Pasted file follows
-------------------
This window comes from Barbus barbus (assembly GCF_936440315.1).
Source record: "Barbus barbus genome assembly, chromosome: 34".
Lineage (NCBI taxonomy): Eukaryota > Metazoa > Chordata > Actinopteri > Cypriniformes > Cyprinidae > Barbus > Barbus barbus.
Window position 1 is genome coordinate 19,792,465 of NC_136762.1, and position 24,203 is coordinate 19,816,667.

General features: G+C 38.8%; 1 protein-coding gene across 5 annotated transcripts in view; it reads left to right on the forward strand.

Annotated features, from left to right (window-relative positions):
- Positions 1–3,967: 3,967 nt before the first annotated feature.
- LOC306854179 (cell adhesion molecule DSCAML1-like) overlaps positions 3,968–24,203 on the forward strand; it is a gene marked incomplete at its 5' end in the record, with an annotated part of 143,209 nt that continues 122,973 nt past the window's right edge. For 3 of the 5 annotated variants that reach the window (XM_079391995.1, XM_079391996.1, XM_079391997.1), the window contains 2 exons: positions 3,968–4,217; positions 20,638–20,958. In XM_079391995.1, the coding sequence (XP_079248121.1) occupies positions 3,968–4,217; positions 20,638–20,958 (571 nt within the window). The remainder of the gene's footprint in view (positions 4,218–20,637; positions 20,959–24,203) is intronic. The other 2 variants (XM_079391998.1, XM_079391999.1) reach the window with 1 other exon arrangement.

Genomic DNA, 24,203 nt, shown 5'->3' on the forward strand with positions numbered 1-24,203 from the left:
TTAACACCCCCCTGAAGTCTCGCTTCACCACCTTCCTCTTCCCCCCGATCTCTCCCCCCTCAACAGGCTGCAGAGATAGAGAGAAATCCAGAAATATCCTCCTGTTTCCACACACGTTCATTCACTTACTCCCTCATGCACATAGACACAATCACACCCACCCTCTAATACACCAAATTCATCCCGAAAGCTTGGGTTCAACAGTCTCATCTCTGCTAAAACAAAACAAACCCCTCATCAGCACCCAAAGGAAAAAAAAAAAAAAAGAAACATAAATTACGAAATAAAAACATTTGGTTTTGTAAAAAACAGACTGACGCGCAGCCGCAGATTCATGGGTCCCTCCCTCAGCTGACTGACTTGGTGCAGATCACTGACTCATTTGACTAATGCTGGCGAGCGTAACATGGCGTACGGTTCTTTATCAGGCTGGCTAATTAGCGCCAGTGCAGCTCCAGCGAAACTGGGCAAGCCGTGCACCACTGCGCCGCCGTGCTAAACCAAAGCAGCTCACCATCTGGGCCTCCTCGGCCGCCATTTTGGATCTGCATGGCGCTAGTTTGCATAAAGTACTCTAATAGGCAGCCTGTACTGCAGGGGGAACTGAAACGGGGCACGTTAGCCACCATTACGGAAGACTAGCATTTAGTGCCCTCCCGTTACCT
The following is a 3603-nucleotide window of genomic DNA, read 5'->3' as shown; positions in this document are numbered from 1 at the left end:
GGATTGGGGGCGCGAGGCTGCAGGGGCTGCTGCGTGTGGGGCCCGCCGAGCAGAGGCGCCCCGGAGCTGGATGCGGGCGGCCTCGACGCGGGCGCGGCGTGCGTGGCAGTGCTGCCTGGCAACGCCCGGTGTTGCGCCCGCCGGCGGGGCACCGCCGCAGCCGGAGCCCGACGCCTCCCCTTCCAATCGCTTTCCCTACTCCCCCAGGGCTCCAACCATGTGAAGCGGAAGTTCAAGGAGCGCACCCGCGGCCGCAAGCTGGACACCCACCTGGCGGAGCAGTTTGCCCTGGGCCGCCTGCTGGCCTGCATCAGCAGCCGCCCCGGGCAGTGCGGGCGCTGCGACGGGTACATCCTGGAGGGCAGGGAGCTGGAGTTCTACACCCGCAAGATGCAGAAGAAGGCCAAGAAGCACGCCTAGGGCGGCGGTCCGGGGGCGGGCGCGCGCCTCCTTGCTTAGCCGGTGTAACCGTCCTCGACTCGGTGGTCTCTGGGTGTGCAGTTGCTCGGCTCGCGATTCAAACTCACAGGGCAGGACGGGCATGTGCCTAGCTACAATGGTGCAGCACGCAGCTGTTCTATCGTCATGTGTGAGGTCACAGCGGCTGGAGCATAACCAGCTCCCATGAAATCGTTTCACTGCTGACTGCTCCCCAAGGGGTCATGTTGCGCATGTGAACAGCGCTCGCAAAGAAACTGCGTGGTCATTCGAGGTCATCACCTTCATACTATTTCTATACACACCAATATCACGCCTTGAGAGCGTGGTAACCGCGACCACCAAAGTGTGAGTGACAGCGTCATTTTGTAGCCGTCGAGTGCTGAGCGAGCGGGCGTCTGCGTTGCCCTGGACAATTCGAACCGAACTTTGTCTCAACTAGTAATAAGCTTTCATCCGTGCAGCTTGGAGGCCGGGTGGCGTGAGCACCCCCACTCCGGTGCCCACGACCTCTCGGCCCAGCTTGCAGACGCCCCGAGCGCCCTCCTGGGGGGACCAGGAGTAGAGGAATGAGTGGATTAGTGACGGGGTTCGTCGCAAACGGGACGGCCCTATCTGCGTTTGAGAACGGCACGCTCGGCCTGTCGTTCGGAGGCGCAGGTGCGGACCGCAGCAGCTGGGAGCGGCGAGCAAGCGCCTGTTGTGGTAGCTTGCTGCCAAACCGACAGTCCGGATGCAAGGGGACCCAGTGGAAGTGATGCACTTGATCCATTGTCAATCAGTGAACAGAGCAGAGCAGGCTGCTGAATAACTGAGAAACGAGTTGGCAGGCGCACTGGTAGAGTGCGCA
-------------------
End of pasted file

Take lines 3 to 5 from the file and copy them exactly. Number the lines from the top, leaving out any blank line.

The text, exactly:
Lineage (NCBI taxonomy): Eukaryota > Metazoa > Chordata > Actinopteri > Cypriniformes > Cyprinidae > Barbus > Barbus barbus.
Window position 1 is genome coordinate 19,792,465 of NC_136762.1, and position 24,203 is coordinate 19,816,667.

General features: G+C 38.8%; 1 protein-coding gene across 5 annotated transcripts in view; it reads left to right on the forward strand.